One On One With Vanessa Carlton

Multi-platinum recording artist Vanessa Carlton will be performing at Saturday's WNBA All-Star Welcome Party presented by AOL. She is best known for her abilities as a singer, songwriter and pianist and her music is a blend of pop, rock and jazz. In 2002, Carlton's talent was showcased worldwide with her hit single "A Thousand Miles" from her debut album Be Not Nobody. She followed that up with a second album, Harmonium, in 2004. Now, older, wiser and with a new label, The Inc Records, Carlton is putting the finishing touches on her third album, Heroes and Thieves. She chatted with's Lauren Brill to discuss her new album and her upcoming WNBA performance.

Q: Your last Album, Harmonium, came out in 2004. What have you been doing since?
Carlton: I have been touring. I was on the road with Stevie Nicks. I have also been working on my new album, Heroes and Thieves. I am finishing that now.

Q: Why the name Heroes and Thieves?
Carlton: "Heroes and Thieves" is a song on the album. It is a song about assessing, to put it in a dramatic way, the Heroes and Thieves in your life. It also really defines my state right now. I am in my mid-twenties and I am figuring out the way I want to lead my life and the people I want to be in my life. So it is really about me evolving.

Q: You stated on your My Space page that this album is more honest than the others. How and why is this album more truthful?
Carlton: It is not that the other albums are not honest. When you gain more clarity about yourself you become more clear as an artist, whatever form of art you express yourself in. As you know yourself better the art becomes better. This record feels really solid to me and I think it comes from clarity and getting older.

Q: Are there any featured artists on the new album?
Carlton: Yes, Stevie Nicks sang background vocals on a song called "The One."

Q: Your father once had to push you through a door to convince you to perform. Will you be nervous before Saturday's WNBA Welcome Party performance?
Carlton: No, that was many years ago. Initially I was just writing songs for myself and my friends. I could barely play for my friends. They weren't allowed to look at me. They had to look away as I played, I was so nervous. I had always looked at myself as a ballet dancer and once I realized and was able to call myself a musician I became more comfortable.

Q: Why did you choose to work with producer Irv Gotti from The Inc Records?
Carlton: Irv is a great music man, first and foremost. It really struck a chord with me that not only is he a great music man but he is very passionate. We really believe in each other and I feel lucky to have met him.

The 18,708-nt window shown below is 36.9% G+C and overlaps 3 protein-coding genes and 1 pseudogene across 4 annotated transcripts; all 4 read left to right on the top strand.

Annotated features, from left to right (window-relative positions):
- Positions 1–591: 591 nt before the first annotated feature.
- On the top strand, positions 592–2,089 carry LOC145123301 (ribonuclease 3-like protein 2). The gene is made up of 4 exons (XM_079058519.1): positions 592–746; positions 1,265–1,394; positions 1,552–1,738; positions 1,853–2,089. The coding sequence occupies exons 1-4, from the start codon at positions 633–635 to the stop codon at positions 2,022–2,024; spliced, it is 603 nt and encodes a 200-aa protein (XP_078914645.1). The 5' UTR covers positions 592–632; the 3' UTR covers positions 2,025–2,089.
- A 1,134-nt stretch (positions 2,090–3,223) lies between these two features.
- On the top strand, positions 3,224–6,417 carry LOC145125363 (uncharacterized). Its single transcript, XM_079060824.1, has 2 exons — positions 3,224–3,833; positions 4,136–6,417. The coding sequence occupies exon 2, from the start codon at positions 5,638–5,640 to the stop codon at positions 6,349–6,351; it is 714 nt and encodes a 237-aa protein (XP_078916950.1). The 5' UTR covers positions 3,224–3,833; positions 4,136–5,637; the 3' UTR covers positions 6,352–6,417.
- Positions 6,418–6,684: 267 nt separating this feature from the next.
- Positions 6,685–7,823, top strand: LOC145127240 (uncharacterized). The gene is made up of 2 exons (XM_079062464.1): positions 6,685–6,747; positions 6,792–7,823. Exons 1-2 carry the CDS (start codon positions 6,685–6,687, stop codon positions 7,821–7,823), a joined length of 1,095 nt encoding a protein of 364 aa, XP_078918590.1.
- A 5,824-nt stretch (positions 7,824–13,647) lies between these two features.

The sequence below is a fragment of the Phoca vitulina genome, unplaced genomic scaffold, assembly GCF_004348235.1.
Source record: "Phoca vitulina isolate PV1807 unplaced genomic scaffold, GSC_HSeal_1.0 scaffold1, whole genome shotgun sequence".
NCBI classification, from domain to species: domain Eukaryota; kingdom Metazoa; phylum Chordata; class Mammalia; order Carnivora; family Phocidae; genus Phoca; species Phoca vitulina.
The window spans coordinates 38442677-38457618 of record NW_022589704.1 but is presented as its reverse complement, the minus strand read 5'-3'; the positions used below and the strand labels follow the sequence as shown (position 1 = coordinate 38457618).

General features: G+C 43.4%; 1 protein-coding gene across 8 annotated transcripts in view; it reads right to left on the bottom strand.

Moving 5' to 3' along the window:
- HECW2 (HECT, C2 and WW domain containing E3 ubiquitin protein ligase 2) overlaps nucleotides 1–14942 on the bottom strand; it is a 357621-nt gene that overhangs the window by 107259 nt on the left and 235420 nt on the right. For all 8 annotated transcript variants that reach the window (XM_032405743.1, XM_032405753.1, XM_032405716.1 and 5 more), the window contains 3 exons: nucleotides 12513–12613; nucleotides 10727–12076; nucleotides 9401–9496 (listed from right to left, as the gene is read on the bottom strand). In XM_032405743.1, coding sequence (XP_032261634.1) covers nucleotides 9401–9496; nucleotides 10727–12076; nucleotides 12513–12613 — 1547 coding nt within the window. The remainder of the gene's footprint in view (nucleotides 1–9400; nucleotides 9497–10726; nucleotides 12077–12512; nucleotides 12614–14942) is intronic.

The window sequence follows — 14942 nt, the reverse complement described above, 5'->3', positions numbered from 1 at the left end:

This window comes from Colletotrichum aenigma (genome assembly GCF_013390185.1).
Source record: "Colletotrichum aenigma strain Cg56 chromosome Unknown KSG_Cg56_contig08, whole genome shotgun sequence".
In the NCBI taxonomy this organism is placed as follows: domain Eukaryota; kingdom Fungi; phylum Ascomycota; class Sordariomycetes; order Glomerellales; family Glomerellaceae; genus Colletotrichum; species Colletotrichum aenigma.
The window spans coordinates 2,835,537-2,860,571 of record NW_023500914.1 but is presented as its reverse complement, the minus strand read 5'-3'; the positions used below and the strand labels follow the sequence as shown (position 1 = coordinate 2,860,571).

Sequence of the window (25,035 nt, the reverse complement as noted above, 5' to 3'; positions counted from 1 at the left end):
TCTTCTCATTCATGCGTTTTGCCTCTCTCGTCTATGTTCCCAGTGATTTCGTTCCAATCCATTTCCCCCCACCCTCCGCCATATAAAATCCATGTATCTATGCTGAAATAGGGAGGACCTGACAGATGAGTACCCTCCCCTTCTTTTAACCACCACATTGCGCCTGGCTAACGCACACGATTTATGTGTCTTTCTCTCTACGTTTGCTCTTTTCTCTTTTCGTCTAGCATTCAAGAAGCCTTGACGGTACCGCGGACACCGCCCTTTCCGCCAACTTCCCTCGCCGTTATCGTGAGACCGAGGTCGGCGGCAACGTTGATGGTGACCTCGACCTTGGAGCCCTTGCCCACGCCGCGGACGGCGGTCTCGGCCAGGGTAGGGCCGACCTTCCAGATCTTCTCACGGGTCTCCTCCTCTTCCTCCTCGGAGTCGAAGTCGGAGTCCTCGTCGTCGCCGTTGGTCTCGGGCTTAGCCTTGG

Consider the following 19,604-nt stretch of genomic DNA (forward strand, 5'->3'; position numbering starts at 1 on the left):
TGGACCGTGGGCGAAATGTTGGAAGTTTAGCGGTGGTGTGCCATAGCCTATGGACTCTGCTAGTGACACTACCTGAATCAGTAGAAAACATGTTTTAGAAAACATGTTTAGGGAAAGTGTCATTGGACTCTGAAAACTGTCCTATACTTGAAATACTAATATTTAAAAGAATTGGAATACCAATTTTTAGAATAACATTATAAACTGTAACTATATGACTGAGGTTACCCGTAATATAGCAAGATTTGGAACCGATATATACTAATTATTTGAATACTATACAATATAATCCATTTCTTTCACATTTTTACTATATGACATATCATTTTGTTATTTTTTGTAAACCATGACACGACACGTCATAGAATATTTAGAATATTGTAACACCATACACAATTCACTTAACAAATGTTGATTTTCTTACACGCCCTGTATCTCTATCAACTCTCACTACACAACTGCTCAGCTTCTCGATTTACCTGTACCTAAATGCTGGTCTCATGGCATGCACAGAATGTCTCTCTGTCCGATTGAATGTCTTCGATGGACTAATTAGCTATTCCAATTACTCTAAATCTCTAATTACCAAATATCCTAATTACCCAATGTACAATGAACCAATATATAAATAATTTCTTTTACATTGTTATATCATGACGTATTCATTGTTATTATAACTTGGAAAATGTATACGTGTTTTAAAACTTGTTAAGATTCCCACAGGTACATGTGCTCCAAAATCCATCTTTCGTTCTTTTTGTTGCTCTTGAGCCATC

Q: What is your first single for the album?
Carlton: It is called "Nolita Fairy Tale."

Q: What does this song reveal about you?
Carlton: Nolita is a place in New York where I lived. It is north of Little Italy. It is about my life there and the series of revelations I have had over the past few years.

Q: Who are you rooting for in the All-Star game, the East or the West?
I am from the East, so I will go for the East.

Q: Are you excited to perform for WNBA fans?
I am happy to provide people with the music there and I hope they have fun.

Q: President of the WNBA Donna Orender stated, "The WNBA is about celebrating motivation and inspiration." Who has inspired and motivated you throughout your career?
Stevie Nicks. She is my mentor. She has totally taken me under her wing. I think the way she remains consistently true to herself is so intriguing, earthly and lovely. She is such a special musician along with being kind of a legendary rock star.

Q: Growing up writing songs was an emotional outlet for you. Currently, is it still an outlet or more of a job?
Whenever I sit and write I am not thinking this is my job. The job part comes in when you are traveling around and having to promote what you have done. It is always a pleasure and when it stops being that I or any other musician should not do it anymore.

Q: How did the pressures of studying at the School of American Ballet prepare you for the music business?
It is very different from the music industry because there are very ridged rules in ballet that you have to follow. What it instilled in me is a sense of discipline and a tenacity that I think I carried over into my career as a musician.

Q: What advice do you have for young girls attempting to pursue their dream?
A lot of people have dreams but they stay dreams. To make a dream a reality you need to just imagine it really happening. I think that is really powerful. It allows your dreams to come to life.

Vanessa Carlton will be performing during All-Star Weekend.
Photo courtesy of Vanessa Carlton